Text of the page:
The December 4 Salt Lake Tribune opinion section gave Utah farmers an awful paddling in a tandem of articles. The first was by-lined The Tribune Editorial Board. The second came from Eric C. Ewert, a geography professor at Weber State University. Both presented the thesis that the Great Salt Lake is in trouble and Utah’s alfalfa farmers are to blame. Each issued a doomsday warning, and each advanced the same conclusion: The farmers have got to go.
Much of the Tribune’s essay is insightful and well reasoned. It is right on target in noting that the number of Utah farms is diminishing and will continue to do so under “the invisible hand of the marketplace.” When the narrative turns to the matter of pricing farm water, however, it starts to wobble.
Up pops the old myth that farmers get their water free. We are told that “farmers buy shares in canal companies but do not pay for it by the gallon or the acre-foot.” That is an odd statement – and untrue. It is like saying you didn’t really buy that tank of gas because you used a debit card at the pump.
In the case at hand, shares are the currency and water is the merchandise. In the Davis and Weber Counties Canal Company, for example, shares buy an exact number of acre-feet. That number has varied between three and six in recent years, being set each spring following a survey of reservoir storage and stream flow.
A typical farm in the Davis-Weber area is likely to need 20-30 shares of water. The going price right now is $50,000 per share. Do the math and see seven figures. On top of that, share holders are assessed a per-share fee each year for operating expenses, and that can reach four or five figures. Make no mistake: Farmers pay plenty for their water.
The writer is bothered by the apparent lack of metering at the farm. He doesn’t seem to understand that the water is indeed metered, but upstream. It is done at the top of the company ditch as the canal company releases it. Flowing at a steady volume, the water is then delivered to the various users by turns. Each turn has an exact start time and an exact end time. It is an efficient and equitable system.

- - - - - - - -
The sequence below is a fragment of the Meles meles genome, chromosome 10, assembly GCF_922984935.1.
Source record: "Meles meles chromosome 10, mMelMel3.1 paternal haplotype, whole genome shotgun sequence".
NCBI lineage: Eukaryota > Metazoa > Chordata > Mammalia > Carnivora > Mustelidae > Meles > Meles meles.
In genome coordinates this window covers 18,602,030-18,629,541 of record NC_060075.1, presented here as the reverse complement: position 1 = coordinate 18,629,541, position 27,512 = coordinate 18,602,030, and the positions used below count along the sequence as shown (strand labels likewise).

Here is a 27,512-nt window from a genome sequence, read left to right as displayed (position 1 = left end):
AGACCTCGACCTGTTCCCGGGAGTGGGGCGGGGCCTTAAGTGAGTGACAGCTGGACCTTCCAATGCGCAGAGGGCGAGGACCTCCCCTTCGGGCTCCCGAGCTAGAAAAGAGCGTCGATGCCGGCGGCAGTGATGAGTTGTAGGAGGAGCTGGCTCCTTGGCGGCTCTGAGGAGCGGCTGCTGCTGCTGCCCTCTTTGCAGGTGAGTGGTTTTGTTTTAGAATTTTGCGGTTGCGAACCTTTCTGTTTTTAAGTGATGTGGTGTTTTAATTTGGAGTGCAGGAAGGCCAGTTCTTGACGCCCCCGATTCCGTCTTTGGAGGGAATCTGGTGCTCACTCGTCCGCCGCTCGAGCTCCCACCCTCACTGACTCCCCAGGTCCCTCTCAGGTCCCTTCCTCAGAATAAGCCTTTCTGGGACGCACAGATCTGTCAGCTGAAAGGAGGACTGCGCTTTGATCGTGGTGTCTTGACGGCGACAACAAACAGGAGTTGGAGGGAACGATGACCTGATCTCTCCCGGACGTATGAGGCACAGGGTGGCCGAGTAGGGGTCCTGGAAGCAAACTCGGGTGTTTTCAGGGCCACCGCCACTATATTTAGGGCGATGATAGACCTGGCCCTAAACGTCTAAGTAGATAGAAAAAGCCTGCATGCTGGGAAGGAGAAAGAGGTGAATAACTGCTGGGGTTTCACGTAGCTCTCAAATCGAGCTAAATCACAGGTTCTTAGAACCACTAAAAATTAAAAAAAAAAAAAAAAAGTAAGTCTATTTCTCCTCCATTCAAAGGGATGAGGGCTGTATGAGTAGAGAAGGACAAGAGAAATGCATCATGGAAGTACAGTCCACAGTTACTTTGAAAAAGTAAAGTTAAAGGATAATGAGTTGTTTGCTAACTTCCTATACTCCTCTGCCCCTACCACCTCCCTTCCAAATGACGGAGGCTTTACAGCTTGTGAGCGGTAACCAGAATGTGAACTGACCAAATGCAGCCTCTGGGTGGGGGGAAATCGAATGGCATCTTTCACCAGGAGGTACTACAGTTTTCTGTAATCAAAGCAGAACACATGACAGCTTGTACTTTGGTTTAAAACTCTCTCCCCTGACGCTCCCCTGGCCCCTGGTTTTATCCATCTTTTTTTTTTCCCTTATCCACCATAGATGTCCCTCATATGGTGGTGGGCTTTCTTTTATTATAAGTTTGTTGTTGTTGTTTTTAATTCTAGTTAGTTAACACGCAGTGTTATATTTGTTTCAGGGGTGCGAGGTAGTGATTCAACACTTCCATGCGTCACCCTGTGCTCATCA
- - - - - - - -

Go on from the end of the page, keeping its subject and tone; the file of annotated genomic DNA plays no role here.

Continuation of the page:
The writer proposes using state money to buy water rights from farmers upstream. Here we see another myth — that water and land can be separated. Few farmers would consider selling their water without also selling their land. In the semi-arid West, farmland without water is worthless. Will the state be willing to buy farms in order to divest their water and send it down stream to the lake? I doubt it. Surely the cost would be prohibitive
Professor Ewert’s doomsday sketch projects a “bleakly dry, birdless, and toxic dust burdened future.” His panacea is stated in three words: stop growing alfalfa. He relies on “simple math” to make his case. Identifying the total acreage of Utah alfalfa crop as 730,000 acres, he then multiplies by 2.12 which is what the agronomists say is the number of acre-feet required to service an acre of alfalfa. The result is “the staggering number of nearly 1.5 million acre-feet of water to grow alfalfa or hay per year.” He then computes the number of acre-feet of water needed to replenish the Great Salt Lake and concludes that ending alfalfa irrigation would fill the lake in just five years.
The fallacy here is the assumption that all 730,000 acres lie within the Salt Lake watershed. This is a serious oversight. The USDA Census of Agriculture (2017) reveals that the 12 counties which drain into the lake contain just slightly over 250,000 acres of alfalfa. That is only one-third the amount asserted by Professor Ewert. Five years suddenly become 15 years.
Professor Ewert ends his commentary with a call to “transition hay and alfalfa farmers to some other livelihood.” He makes clear his intention that this be done with monetary compensation. My suspicion is that most farmers will not want to be “transitioned” at any price. I suspect further that regardless of the money, they will consider the very proposal to be elitist and authoritarian. As a matter of social-political tradition, we Americans are not keen on transitioning specific segments of society.
Neither article addresses our 20-year drought as a factor in the lake’s deterioration. If those years had given us normal precipitation, the lake may well be normal as well. Our new water year is off to a promising start. The experts tell us not to expect a quick turn-around, but we all know weather patterns are ever-changing. Our political leaders are studying the problem, and as individuals we can continue our own conservation practices.
We have time to give the climatic ebb and flow a chance to reach equilibrium again as it has so many times in the past. There is no need to reach for draconian measures just yet.
Stanford J. Layton, Ph.D., retired from the Weber State University history department faculty in 2013. He presently runs his 70-acre farm in Layton where he has 22 acres planted in alfalfa.